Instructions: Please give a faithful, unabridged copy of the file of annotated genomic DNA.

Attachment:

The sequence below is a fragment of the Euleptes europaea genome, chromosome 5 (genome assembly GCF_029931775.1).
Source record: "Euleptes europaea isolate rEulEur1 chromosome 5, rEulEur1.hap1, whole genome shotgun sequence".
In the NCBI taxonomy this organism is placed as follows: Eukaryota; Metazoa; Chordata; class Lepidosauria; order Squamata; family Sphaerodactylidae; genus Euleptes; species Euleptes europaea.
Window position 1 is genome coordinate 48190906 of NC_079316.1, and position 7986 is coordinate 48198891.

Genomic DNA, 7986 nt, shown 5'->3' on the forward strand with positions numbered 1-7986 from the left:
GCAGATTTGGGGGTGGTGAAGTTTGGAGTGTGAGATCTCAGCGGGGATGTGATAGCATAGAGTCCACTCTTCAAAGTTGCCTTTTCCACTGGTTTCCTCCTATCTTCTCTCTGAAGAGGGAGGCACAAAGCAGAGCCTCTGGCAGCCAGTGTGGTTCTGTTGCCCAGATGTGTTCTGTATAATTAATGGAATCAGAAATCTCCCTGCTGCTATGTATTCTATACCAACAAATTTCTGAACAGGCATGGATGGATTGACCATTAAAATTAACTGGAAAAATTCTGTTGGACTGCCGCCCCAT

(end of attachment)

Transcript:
The sequence below is a fragment of the Euleptes europaea genome, chromosome 5 (genome assembly GCF_029931775.1).
Source record: "Euleptes europaea isolate rEulEur1 chromosome 5, rEulEur1.hap1, whole genome shotgun sequence".
In the NCBI taxonomy this organism is placed as follows: Eukaryota; Metazoa; Chordata; class Lepidosauria; order Squamata; family Sphaerodactylidae; genus Euleptes; species Euleptes europaea.
Window position 1 is genome coordinate 48190906 of NC_079316.1, and position 7986 is coordinate 48198891.

Genomic DNA, 7986 nt, shown 5'->3' on the forward strand with positions numbered 1-7986 from the left:
GCAGATTTGGGGGTGGTGAAGTTTGGAGTGTGAGATCTCAGCGGGGATGTGATAGCATAGAGTCCACTCTTCAAAGTTGCCTTTTCCACTGGTTTCCTCCTATCTTCTCTCTGAAGAGGGAGGCACAAAGCAGAGCCTCTGGCAGCCAGTGTGGTTCTGTTGCCCAGATGTGTTCTGTATAATTAATGGAATCAGAAATCTCCCTGCTGCTATGTATTCTATACCAACAAATTTCTGAACAGGCATGGATGGATTGACCATTAAAATTAACTGGAAAAATTCTGTTGGACTGCCGCCCCAT